As with learning to say no, learning when to quit can be a hard thing. Quitters are losers, after all.
But maybe you’re stuck in a job that you hate. Do you find that your work is no longer rewarding? No longer fun? Are you not getting along with your co-workers, despite numerous attempts at trying to find common ground? Are you a freelancer on a long-term contract where the client is constantly being difficult?
Read on as we discuss ways to take action and make the rest of your year better for you.
Moving Onto Better Paying Projects
Life isn’t all about money. That being said, we do need it to survive and to buy the things we want. Even though money doesn’t really matter beyond owning the basic things in life, earning it does bestow us with milestones to aim for ⏤ it’s one way to measure our success. And who doesn’t love success?
Over time it’s natural to want to have your income reflect the experience and skills that you’ve learned. This is especially tricky for new freelancers who cut their rates due to lack of experience, and then find themselves being under-compensated as their skills inevitably develop. On the other hand, even chiseled workers can find themselves outgrowing their salary.
When this happens you have two choices:
- Ask for a pay rise
- Move onto something else
Pretty simple really, but that’s not the tricky bit. It’s your contractual obligation you need to watch out for!
Check Your Contract
Freelancers will have more difficulty in this area. If you’re working with a contract (and you should be!), you will have already agreed on the rate of your pay beforehand. For long-term contracts you should always include a clause that leaves room to revisit your rates mid-way through the work. Actually, I would advise this to everybody, not only those new to freelancing.
Don’t “trap” yourself in a contract. Even PT/FT employees will will be required to hand-in notice before leaving, so that the company has time to replace you. Otherwise, you might have to forfeit your final months’ salary. Check your contract first, because abandoning a contract abruptly always has dire consequences!
Leaving a Job/Project When the Client is Just Awful
But it’s not always about the money, is it? Even the highest-paying jobs aren’t really worth it if you’re miserable. Maybe certain colleagues aren’t very nice to work with, or maybe you have a client that wants more of your time (beyond the scope of what’s already been agreed upon) without paying for it.
It happens, and sadly it happens a lot. I would recommend ways to fix your relationship with your clients, but if you’re reading this you’ve probably already tried to do that on multiple occasions.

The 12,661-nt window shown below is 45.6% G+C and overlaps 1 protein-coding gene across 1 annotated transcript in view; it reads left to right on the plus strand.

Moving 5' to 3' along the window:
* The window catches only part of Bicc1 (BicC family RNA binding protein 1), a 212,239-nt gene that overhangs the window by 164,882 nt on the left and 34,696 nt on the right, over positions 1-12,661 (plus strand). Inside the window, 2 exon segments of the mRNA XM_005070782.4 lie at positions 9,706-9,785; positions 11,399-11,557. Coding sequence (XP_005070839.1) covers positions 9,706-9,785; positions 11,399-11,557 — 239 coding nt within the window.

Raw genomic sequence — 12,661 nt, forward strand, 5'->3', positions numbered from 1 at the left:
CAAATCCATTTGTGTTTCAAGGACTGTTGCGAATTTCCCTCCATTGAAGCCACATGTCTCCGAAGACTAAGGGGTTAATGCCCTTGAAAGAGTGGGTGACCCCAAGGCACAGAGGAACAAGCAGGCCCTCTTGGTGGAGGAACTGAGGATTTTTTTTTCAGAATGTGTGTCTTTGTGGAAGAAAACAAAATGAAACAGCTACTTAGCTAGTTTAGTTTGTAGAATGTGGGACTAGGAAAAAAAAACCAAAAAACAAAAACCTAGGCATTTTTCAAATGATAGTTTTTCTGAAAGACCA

My first advice is, once again, check your contract. My second advice is to move forward on the best terms you can. Even if you feel like you’ve been treated unfairly, being the better person is in your best interests, believe me. Professionalism always pays off in the end.
How to Part Ways with Dignity (and Why You’d Want to)
Sending an angry email along with a resignation letter and an invoice for services rendered is a terrible way to end a business relationship. If your communication sounds angry, their response will be too, and you won’t be “heard”. You can still convey your disappointment or frustration, or how the role/pay is no longer working for you, but don’t attack with your words.
Professionalism can increase your chances of:
- Leaving with a quality reference
- Being paid for your services without issue
- Your employer recommending you for another job elsewhere
And decrease your chances of:
- Being left out-of-work for a long time
- High-blood pressure (this can be a very stressful time!)
- Wasting time sending fruitless angry messages back-and-forth
In rare cases, your resignation can actually bring a bad situation to light and resolve any issues you might have. Sometimes it takes an ultimatum to make people listen!
Don’t Make Snap Decisions
Obviously, having other work lined up is a smart move, but in the moment of incident it’s easy to forget that. It’s tough out there; if you quit your role on the spot you don’t know how long it’ll take you to find something else. It takes discipline to keep your cool when your stress and anxiety is running high on a daily basis, but discipline can only be learned before the fact.
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